It’s not often you see Lupita Nyong’o — who may well win the Best Supporting Actress statuette at this weekend’s Oscars — in the same sentence as “unbeautiful.” In addition to her acclaimed role in 12 Years a Slave, she’s nabbed high-end fashion endorsement deals and has become one of the most-watched red-carpet regulars in Hollywood.
But — as the actress told the crowd yesterday at the annual Black Women in Hollywood Luncheon organized by Essence (which is owned by the same parent company as TIME) — she didn’t always feel deserving of the attention. In accepting her award for Best Breakthrough Performance, Nyong’o took the opportunity to address her own evolving thoughts about beauty and race.
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She explained that she received a letter from a dark-skinned girl who decided not to lighten her skin after being inspired by Nyong’o. It reminded Nyong’o that she, too, used to feel that her skin kept her from being beautiful — until a celebrity changed that for her:
I remember a time when I too felt unbeautiful. I put on the TV and only saw pale skin, I got teased and taunted about my night-shaded skin… And when I was a teenager my self-hate grew worse, as you can imagine happens with adolescence. My mother reminded me often that she thought that I was beautiful but that was no conservation, she’s my mother, of course she’s supposed to think I am beautiful. And then…Alek Wek. A celebrated model, she was dark as night, she was on all of the runways and in every magazine and everyone was talking about how beautiful she was. Even Oprah called her beautiful and that made it a fact. I couldn’t believe that people were embracing a woman who looked so much like me, as beautiful. My complexion had always been an obstacle to overcome and all of a sudden Oprah was telling me it wasn’t.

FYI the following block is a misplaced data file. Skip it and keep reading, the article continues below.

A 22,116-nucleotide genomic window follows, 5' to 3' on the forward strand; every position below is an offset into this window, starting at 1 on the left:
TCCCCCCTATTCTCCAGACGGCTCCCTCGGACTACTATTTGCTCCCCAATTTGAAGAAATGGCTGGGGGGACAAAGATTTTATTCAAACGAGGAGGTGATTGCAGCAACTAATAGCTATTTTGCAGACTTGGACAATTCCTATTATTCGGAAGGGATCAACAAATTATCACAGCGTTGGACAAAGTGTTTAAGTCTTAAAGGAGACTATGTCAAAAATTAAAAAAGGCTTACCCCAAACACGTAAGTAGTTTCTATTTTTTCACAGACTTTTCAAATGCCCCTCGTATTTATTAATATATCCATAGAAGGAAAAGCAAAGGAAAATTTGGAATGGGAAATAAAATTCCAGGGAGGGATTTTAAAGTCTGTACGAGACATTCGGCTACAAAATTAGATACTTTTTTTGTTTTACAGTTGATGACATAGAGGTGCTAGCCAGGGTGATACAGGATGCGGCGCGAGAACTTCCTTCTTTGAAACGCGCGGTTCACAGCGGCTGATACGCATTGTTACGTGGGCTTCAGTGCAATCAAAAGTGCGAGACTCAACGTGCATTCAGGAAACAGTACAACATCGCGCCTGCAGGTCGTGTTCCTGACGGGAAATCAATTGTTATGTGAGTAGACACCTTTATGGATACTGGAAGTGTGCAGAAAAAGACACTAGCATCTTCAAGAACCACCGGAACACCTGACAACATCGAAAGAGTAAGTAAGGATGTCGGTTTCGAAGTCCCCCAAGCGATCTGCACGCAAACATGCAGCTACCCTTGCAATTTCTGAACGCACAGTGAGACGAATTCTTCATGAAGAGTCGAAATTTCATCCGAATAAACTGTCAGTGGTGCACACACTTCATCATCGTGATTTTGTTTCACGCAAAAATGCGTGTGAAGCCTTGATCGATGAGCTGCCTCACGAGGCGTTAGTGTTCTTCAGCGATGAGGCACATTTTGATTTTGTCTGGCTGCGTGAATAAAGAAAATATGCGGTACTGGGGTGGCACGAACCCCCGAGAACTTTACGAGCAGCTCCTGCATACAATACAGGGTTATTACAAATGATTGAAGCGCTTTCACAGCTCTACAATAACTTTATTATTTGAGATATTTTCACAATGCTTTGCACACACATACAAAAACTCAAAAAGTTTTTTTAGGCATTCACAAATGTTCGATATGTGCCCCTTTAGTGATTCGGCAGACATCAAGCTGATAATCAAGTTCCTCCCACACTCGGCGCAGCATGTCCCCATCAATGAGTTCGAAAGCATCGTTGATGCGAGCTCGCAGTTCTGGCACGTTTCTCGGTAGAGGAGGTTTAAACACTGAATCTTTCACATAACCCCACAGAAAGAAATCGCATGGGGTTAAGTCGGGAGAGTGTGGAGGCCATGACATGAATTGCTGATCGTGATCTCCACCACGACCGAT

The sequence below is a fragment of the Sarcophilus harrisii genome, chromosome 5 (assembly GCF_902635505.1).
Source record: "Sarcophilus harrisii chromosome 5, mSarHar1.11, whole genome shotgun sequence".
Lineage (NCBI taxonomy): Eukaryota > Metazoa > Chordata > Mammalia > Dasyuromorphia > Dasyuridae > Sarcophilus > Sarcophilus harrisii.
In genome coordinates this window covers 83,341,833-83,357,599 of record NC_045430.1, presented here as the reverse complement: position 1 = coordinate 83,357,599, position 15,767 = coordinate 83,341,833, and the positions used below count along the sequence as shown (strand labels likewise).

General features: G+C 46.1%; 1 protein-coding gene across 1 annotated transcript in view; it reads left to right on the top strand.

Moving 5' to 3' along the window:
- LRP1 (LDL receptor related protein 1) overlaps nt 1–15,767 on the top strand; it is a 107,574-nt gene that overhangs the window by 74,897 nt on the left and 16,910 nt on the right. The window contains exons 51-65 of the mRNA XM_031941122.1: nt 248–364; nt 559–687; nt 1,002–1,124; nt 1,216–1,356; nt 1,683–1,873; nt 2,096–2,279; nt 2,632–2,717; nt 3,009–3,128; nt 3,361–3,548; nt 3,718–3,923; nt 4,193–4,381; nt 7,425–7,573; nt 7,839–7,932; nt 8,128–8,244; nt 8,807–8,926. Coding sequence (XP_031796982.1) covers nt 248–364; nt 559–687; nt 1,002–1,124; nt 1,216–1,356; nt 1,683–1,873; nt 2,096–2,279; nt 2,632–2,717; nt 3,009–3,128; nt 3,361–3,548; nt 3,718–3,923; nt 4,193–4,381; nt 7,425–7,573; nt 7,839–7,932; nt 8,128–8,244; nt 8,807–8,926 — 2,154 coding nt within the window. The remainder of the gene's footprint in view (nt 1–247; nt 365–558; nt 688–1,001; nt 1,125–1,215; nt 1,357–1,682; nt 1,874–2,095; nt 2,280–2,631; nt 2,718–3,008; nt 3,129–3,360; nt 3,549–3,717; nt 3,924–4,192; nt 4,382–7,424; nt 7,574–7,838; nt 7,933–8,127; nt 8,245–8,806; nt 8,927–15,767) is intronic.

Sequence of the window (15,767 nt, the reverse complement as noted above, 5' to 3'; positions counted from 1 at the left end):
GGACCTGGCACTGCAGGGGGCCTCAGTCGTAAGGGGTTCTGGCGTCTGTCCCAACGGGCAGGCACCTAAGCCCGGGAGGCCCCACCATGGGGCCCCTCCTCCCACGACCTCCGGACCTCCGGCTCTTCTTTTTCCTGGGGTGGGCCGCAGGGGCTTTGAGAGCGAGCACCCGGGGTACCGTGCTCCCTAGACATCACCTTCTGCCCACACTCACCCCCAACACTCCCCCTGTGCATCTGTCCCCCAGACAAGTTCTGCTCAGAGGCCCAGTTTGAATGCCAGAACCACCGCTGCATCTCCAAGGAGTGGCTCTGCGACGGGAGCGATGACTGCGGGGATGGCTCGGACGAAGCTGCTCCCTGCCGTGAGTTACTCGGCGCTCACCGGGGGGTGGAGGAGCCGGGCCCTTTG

You can (and should) read the acceptance speech in full over at Essence, but it’s worth noting that Nyong’o’s story about Alek Wek is a reminder of one important consequence of a lack of diversity in Hollywood and in the fashion world. Though diversity studies tend to concentrate on numbers and percentages, personal anecdotes like the one Nyong’o related remind us that it does matter to viewers that they see themselves represented in the media. After all, if it takes a celebrity to make someone like her feel pretty, imagine what it means to those who aren’t destined for style icon status.